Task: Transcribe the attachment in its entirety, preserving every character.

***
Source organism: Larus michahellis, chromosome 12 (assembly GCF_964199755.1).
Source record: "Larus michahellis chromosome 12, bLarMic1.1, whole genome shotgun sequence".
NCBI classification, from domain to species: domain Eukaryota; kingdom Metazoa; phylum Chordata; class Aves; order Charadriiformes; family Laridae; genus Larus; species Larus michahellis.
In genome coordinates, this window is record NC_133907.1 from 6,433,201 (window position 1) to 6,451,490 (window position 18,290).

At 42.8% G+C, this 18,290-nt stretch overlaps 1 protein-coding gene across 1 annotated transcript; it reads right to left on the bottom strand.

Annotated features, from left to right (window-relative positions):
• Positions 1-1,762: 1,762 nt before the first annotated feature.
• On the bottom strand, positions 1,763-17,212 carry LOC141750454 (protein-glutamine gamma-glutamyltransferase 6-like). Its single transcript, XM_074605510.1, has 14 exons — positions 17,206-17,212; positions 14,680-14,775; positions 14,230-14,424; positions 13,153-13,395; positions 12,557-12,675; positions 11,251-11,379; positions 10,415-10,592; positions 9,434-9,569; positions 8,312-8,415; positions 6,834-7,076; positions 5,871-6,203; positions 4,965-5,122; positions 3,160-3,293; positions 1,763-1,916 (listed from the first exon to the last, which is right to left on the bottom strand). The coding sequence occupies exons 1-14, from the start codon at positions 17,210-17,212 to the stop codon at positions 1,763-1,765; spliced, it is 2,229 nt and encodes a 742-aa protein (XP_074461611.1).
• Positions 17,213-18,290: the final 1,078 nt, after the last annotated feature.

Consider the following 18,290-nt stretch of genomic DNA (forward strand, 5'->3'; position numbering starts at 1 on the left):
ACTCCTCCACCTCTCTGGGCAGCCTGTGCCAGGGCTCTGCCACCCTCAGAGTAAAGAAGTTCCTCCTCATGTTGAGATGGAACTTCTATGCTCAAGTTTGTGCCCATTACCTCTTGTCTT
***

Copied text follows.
Source organism: Larus michahellis, chromosome 12 (assembly GCF_964199755.1).
Source record: "Larus michahellis chromosome 12, bLarMic1.1, whole genome shotgun sequence".
NCBI classification, from domain to species: domain Eukaryota; kingdom Metazoa; phylum Chordata; class Aves; order Charadriiformes; family Laridae; genus Larus; species Larus michahellis.
In genome coordinates, this window is record NC_133907.1 from 6,433,201 (window position 1) to 6,451,490 (window position 18,290).

At 42.8% G+C, this 18,290-nt stretch overlaps 1 protein-coding gene across 1 annotated transcript; it reads right to left on the bottom strand.

Annotated features, from left to right (window-relative positions):
• Positions 1-1,762: 1,762 nt before the first annotated feature.
• On the bottom strand, positions 1,763-17,212 carry LOC141750454 (protein-glutamine gamma-glutamyltransferase 6-like). Its single transcript, XM_074605510.1, has 14 exons — positions 17,206-17,212; positions 14,680-14,775; positions 14,230-14,424; positions 13,153-13,395; positions 12,557-12,675; positions 11,251-11,379; positions 10,415-10,592; positions 9,434-9,569; positions 8,312-8,415; positions 6,834-7,076; positions 5,871-6,203; positions 4,965-5,122; positions 3,160-3,293; positions 1,763-1,916 (listed from the first exon to the last, which is right to left on the bottom strand). The coding sequence occupies exons 1-14, from the start codon at positions 17,210-17,212 to the stop codon at positions 1,763-1,765; spliced, it is 2,229 nt and encodes a 742-aa protein (XP_074461611.1).
• Positions 17,213-18,290: the final 1,078 nt, after the last annotated feature.

Consider the following 18,290-nt stretch of genomic DNA (forward strand, 5'->3'; position numbering starts at 1 on the left):
ACTCCTCCACCTCTCTGGGCAGCCTGTGCCAGGGCTCTGCCACCCTCAGAGTAAAGAAGTTCCTCCTCATGTTGAGATGGAACTTCTATGCTCAAGTTTGTGCCCATTACCTCTTGTCTT